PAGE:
Psychedelics are substances (natural or laboratory made) which cause profound changes in a one’s perceptions of reality. While under the influence of hallucinogens, users might hallcuniate visually and auditorily.
This is a commonly used substance with well known effects, but that does not guarantee the substance will be safe. The safety profile has been established based on usage data commonly reported by others.
Disclaimer: Psychedelic drugs offer some of the most powerful and intense psychological experiences. Additionally these substances are illegal in many places. We understand that even though these substances are illegal, their use occurs frequently. We do not condone breaking of the law. By providing accurate information about these substances, we encourage the user to make responsible decisions and practice harm reduction.
Mushrooms Also known as:
- 1H-Indol-4-ol, 3-[2
-(dimethylamino)eth[ACD/Index Name] yl]-
)ethyl]-1H-indol-4-[ACD/IUPAC Name] ol
)ethyl]-1H-indol-4-[German][ACD/IUPAC Name] ol
)éthyl]-1H-indol-4-[French][ACD/IUPAC Name] ol
- 4-hydroxy DMT
thyl)-4-hydroxyindo le, N,N-Dimethyl-4- hydroxytryptamine
- 5-22-12-00014 (Beil
stein Handbook Refe[Beilstein] rence)
- CX 59
- EINECS 208-296-5
- Indol-4-ol, 3-(2-(d
- Indol-4-ol, 3-[2-(d
- NM 2625000
Fungi containing psilocybin, a prototypical psychedelic with similar effects to LSD, but with a shorter duration; also considered as being more confusing, introspective and entheogenic. Usually refers to psilocybe mushrooms rather than Amanitas, which have different effects. Are considered physically safe if properly identified, which should always be done by an expert.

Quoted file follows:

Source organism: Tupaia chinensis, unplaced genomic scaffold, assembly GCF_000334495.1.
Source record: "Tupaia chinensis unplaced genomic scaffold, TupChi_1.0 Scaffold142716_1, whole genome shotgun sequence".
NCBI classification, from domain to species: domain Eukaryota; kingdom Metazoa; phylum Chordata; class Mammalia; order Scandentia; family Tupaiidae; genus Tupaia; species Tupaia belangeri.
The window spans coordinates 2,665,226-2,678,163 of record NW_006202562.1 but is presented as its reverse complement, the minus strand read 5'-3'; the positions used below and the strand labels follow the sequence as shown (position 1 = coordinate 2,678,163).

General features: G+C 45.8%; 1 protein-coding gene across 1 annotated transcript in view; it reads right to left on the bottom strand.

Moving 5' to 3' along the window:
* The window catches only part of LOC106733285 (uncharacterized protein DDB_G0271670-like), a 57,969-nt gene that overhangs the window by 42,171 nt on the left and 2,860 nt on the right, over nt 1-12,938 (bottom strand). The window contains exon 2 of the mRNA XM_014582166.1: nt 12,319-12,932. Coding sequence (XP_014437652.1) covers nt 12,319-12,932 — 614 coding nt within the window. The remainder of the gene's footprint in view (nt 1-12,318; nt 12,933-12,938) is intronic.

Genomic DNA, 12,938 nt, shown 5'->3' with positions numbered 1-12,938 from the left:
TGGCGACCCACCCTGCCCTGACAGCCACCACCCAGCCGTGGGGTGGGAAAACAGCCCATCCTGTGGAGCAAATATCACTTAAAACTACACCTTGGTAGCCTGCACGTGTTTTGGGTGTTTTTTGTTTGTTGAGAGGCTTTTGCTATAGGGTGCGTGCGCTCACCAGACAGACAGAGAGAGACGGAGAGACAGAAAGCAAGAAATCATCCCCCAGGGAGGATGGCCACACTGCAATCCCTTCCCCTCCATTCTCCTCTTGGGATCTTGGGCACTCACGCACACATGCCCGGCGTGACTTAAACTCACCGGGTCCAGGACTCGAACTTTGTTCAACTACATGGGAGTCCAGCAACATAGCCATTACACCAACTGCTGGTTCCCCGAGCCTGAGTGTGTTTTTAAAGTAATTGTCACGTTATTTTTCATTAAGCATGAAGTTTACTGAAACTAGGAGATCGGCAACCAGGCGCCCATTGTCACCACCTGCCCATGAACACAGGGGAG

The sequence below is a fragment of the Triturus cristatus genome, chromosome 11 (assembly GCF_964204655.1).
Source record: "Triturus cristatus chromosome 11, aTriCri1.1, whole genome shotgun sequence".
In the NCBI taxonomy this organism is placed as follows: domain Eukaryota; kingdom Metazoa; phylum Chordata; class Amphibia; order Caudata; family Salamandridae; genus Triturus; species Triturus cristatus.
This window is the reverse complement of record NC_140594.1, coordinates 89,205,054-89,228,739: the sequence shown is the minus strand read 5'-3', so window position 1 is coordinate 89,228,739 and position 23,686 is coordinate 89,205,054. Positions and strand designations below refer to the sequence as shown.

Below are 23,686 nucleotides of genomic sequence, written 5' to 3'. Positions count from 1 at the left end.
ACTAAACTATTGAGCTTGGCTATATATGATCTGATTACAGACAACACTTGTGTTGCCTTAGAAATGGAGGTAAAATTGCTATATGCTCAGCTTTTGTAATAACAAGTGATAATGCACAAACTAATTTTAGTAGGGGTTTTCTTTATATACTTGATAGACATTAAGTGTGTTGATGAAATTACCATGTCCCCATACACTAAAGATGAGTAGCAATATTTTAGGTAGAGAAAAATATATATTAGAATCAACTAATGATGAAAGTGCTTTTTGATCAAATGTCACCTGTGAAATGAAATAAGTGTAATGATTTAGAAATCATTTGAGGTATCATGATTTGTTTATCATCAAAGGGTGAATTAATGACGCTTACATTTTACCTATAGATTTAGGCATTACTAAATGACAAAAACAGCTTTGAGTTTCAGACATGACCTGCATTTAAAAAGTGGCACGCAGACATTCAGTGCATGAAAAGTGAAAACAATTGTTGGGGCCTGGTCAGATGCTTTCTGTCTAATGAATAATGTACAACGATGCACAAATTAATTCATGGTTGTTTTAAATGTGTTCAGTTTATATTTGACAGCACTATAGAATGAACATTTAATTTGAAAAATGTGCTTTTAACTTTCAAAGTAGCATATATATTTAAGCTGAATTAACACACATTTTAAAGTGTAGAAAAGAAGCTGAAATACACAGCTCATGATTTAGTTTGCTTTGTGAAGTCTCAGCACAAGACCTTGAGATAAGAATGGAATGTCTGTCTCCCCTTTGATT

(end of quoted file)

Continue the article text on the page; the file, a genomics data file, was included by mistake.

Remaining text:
Murals dated 9000 to 7000 BCE found in the Sahara desert in southeast Algeria depict horned beings dressed as dancers holding mushroom-like objects. 6,000-year-old pictographs discovered near the Spanish town of Villar del Humo illustrate several mushrooms that have been tentatively identified as Psilocybe hispanica, a hallucinogenic species native to the area. Archaeological artifacts from Mexico have also been interpreted by some scholars as evidence for ritual and ceremonial usage of psychoactive mushrooms in the Mayan and Aztec cultures of Mesoamerica. In Nahuatl, the language of the Aztecs, the mushrooms were called teonanácatl, or "God's flesh". Following the arrival of Spanish explorers to the New World in the 16th century, chroniclers reported the use of mushrooms by the natives for ceremonial and religious purposes. Accounts describe mushrooms being eaten in festivities for the accession of emperors and the celebration of successful business trips by merchants. After the defeat of the Aztecs, the Spanish forbade traditional religious practices and rituals that they considered "pagan idolatry", including ceremonial mushroom use. For the next four centuries, the Indians of Mesoamerica hid their use of entheogens from the Spanish authorities. American banker and amateur ethnomycologist R.